I don’t know how the cringeworthy writing of El Cazador de la Bruja happened. Maybe the writers were female feminists. Maybe they were male feminists. However, their bad writing is an indictment of heavy-handed feminist fantasy politicizing. Typically I would complain that this killed the pacing and excitement and plot, but honestly, this show didn’t have much excitement and suffered from slow pacing anyway. It was too slow moving to be an adventure story and too violent to be a slice-of-life drama.
The show had some decent mechanical designs, but they didn’t get enough screen time.
You have to watch it all the way to the end to see the pseudo-Aztec stuff. You might decide that it’s not worth the bother.
Yes, I finished watching El Cazador de la Bruja.
Was it worth those few hours of my life?
I stopped watching in 2014, and finished at the very end of 2018 or the beginning of 2019. So it is not a show that motivated me to come back at least once a week to see what would happen next.
Most of the show used very minimal, low-fantasy “magic” but the ending pulled the stops out. It became evident that the writers had no grand ideas about how their “magic” worked.
The writers earned my hatred by underusing a very promising character: L.A.
I will dump some spoilers so don’t read further if that is a problem for you.
Episode 14 has a small, not unfixable plot hole.
We have a girl who is being kept prisoner, and has been a prisoner since she was a baby. She gets one day in which she goes to the outside world for the first time. She presumably doesn’t have any pocket money with which to get wrapping paper.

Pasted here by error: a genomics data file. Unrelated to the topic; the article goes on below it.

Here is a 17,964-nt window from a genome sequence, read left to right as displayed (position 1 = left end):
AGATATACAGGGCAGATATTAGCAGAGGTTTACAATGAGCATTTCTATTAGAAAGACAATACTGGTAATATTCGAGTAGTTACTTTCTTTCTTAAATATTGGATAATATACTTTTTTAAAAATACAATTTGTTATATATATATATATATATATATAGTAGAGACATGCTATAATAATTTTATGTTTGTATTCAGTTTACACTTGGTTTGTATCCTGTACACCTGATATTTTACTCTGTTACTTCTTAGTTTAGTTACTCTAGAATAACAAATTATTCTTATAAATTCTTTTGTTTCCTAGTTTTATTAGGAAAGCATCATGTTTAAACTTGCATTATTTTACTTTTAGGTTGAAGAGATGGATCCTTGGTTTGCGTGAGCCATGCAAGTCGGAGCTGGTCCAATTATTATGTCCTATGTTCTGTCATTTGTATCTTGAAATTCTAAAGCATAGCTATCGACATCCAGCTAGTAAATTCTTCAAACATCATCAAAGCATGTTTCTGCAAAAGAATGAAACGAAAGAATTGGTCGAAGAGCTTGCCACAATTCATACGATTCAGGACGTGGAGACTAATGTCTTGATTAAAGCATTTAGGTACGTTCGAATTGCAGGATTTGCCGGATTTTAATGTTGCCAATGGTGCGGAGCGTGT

Nonetheless, she presents her beloved caregiver with a wrapped present. Even if she didn’t have to buy anything – even if the contents were leaves and rocks gathered from the yard – where did she get the wrapping paper?
That being said, this episode has a lot of good quotes, such as the one below.
The stereotypical gas-mask-wearing mooks are a little bit ridiculous. Continue reading
Space Dandy Episode 5 is there to tell us that Dandy is a lousy warrior, a lousy adventurer, but a decent guy who would make a good father.
The ending credits of El Cazador de la Bruja have a cat with a sniper rifle.
Maybe he might wink.
I have a limited amount of engagement with Michiko to Hatchin. For the most part it strikes me as an exercise in Sledgehammer Wangst.
One of Kurt Vonnegut’s rules of writing is that every character should want something, even if it’s only something as simple as a glass of water.
Ellis, the blonde girl in El Cazador de la Bruja, has a profoundly bland personality because she was raised in isolation. So far as the audience can tell, Ellis doesn’t want much of anything.
Ellis, the blonde girl in the pic, is a main character, and the viewer might be excused for ignoring her bland personality. So in Episode 9, the writers decide to hit the viewers over the head with some blunt characterization about goals.
I’m getting chased, and I don’t really like getting chased. Those guys behind me have guns…
When most people think “bounty hunter,” they might think of Faye Valentine:
But in fact, it’s surprisingly easy to over-use the “bounty hunter” trope, because it imposes very few restrictions on the writers.